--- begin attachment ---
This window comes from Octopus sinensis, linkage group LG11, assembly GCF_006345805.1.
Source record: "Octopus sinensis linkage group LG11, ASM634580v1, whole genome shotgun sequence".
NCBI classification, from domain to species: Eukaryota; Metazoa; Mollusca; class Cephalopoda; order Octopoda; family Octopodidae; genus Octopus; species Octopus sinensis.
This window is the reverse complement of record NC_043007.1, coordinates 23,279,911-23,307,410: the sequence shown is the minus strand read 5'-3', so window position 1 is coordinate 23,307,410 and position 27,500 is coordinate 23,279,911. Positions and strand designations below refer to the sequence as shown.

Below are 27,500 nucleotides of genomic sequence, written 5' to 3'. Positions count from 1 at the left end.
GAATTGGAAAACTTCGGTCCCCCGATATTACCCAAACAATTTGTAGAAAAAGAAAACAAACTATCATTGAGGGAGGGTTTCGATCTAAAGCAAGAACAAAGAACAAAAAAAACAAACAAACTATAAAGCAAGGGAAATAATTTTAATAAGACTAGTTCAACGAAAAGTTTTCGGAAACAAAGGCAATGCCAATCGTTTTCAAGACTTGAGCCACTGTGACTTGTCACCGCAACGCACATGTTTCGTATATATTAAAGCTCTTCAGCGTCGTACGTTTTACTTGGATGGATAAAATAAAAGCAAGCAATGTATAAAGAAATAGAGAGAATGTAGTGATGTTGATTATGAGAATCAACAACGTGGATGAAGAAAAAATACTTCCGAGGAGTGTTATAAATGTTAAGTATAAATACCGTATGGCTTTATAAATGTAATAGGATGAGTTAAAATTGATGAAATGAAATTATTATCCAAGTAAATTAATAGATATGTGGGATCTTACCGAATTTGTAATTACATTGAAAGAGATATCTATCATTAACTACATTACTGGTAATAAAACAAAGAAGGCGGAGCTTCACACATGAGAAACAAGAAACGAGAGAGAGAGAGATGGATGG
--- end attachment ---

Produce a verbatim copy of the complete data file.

This window comes from Octopus sinensis, linkage group LG11, assembly GCF_006345805.1.
Source record: "Octopus sinensis linkage group LG11, ASM634580v1, whole genome shotgun sequence".
NCBI classification, from domain to species: Eukaryota; Metazoa; Mollusca; class Cephalopoda; order Octopoda; family Octopodidae; genus Octopus; species Octopus sinensis.
This window is the reverse complement of record NC_043007.1, coordinates 23,279,911-23,307,410: the sequence shown is the minus strand read 5'-3', so window position 1 is coordinate 23,307,410 and position 27,500 is coordinate 23,279,911. Positions and strand designations below refer to the sequence as shown.

Below are 27,500 nucleotides of genomic sequence, written 5' to 3'. Positions count from 1 at the left end.
GAATTGGAAAACTTCGGTCCCCCGATATTACCCAAACAATTTGTAGAAAAAGAAAACAAACTATCATTGAGGGAGGGTTTCGATCTAAAGCAAGAACAAAGAACAAAAAAAACAAACAAACTATAAAGCAAGGGAAATAATTTTAATAAGACTAGTTCAACGAAAAGTTTTCGGAAACAAAGGCAATGCCAATCGTTTTCAAGACTTGAGCCACTGTGACTTGTCACCGCAACGCACATGTTTCGTATATATTAAAGCTCTTCAGCGTCGTACGTTTTACTTGGATGGATAAAATAAAAGCAAGCAATGTATAAAGAAATAGAGAGAATGTAGTGATGTTGATTATGAGAATCAACAACGTGGATGAAGAAAAAATACTTCCGAGGAGTGTTATAAATGTTAAGTATAAATACCGTATGGCTTTATAAATGTAATAGGATGAGTTAAAATTGATGAAATGAAATTATTATCCAAGTAAATTAATAGATATGTGGGATCTTACCGAATTTGTAATTACATTGAAAGAGATATCTATCATTAACTACATTACTGGTAATAAAACAAAGAAGGCGGAGCTTCACACATGAGAAACAAGAAACGAGAGAGAGAGAGATGGATGG